Horse owners can manage flies with wasps instead of pesticides

Horse owners can manage flies with wasps instead of pesticides
A female parasitoid wasp, Muscidifurax raptorellus, inserting an egg into a fly puparium. When the egg hatches, the wasp larva will eat the fly pupa. Credit: Lyle Buss, University of Florida.

Horses need help when it comes to insect pests like flies. But, unfortunately, horse owners are in the dark about how best to manage flies because research just hasn't been done, according to a new overview of equine fly management in the latest issue of the Journal of Integrated Pest Management, an open-access journal that is written for farmers, ranchers, and extension professionals.

One fly-management method that is gaining ground is the use of that are parasitoids of fly pupae. The female wasp inserts an eggs into the fly puparium, and when the egg hatches, the wasp larva eats the fly pupa.

The authors conducted research on two that are sold commercially to see what type of they preferred.

"In the lab, we found that the Muscidifurax we tested preferred bovine manure, and the Spalangia species preferred equine manure, so there seems to be some sort of differentiation there, which could impact control on a farm," said Erika Machtinger, one of the authors.

Because of this preference, according to the authors, the ability to identify fly species is important so the correct wasp parasitoid can be used. The authors also provide other advice regarding when the wasps should be released, how often they should be released, and how many should be released.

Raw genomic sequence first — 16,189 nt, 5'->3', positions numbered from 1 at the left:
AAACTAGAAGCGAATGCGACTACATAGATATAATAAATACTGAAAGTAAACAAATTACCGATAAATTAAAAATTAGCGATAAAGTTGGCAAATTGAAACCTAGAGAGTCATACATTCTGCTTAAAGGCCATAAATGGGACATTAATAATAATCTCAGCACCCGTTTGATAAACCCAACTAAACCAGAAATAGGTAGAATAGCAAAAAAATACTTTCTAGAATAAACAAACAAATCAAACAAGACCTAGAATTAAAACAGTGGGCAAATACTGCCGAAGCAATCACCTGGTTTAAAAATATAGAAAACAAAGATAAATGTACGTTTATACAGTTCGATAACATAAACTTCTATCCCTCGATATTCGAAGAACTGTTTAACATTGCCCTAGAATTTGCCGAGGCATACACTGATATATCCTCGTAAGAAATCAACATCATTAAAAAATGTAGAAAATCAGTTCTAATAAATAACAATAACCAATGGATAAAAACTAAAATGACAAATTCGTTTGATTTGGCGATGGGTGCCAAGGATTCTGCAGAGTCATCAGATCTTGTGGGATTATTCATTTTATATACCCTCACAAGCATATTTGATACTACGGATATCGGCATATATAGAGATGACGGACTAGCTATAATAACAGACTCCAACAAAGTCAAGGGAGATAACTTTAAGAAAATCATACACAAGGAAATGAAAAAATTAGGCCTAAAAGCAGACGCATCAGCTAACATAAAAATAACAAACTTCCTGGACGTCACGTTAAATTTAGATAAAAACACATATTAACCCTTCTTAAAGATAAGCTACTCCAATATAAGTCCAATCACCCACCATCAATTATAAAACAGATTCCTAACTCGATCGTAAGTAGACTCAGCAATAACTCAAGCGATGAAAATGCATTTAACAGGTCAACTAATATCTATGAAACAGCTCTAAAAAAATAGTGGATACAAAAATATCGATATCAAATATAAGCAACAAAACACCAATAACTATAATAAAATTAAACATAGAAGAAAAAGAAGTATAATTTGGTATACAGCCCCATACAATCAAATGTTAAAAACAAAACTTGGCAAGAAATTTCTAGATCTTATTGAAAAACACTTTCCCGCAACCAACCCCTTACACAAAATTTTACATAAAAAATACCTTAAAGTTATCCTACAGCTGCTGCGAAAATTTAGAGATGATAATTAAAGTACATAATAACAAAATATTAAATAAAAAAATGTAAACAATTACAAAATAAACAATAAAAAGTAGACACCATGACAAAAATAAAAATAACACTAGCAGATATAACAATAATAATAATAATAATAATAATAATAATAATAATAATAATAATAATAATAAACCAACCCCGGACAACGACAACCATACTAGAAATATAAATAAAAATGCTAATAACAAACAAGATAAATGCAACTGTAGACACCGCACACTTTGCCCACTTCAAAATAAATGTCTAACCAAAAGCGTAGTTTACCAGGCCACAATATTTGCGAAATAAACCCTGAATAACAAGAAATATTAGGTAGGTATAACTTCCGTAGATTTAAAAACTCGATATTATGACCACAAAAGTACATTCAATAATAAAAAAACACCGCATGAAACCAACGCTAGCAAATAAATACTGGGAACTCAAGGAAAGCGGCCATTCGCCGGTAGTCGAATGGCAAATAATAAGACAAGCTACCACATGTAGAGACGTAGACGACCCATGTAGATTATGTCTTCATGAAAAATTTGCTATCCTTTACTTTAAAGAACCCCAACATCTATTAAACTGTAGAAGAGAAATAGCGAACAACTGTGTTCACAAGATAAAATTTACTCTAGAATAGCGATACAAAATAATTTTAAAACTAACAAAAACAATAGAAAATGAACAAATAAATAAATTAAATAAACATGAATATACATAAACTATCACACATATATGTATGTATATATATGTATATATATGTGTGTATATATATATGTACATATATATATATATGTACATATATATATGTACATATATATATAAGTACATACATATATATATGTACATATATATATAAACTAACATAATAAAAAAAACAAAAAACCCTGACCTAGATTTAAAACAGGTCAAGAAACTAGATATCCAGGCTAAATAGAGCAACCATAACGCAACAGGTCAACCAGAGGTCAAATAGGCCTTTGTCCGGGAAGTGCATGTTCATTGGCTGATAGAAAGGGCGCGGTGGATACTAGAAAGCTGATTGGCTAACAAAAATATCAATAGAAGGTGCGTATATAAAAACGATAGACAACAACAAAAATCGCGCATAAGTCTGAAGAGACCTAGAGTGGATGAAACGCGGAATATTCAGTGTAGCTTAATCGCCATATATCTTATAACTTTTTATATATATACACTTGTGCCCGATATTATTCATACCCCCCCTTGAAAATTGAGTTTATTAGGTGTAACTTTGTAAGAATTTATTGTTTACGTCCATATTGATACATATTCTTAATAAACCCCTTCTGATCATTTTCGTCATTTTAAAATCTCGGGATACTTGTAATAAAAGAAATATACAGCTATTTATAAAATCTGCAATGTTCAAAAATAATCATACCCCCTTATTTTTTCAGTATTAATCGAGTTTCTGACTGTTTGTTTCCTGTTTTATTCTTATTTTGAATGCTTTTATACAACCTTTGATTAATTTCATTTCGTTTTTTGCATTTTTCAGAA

"This is a really good article, and very useful in pointing out some directions, and things that need to be addressed," said University of Kentucky extension entomologist Lee Townsend, who was not involved with the study. "The importance is high because people are looking for effective fly control. But they're also looking for sustainable ways to do that, particularly those that avoid excessive insecticide use."

Horse owners can manage flies with wasps instead of pesticides
House fly pupae with exit holes made by emerging wasp larvae. Credit: Entomological Society of America

More information: "Use of Pupal Parasitoids as Biological Control Agents of Filth Flies on Equine Facilities,"

Citation: Horse owners can manage flies with wasps instead of pesticides (2015, September 23) retrieved 16 June 2024 from
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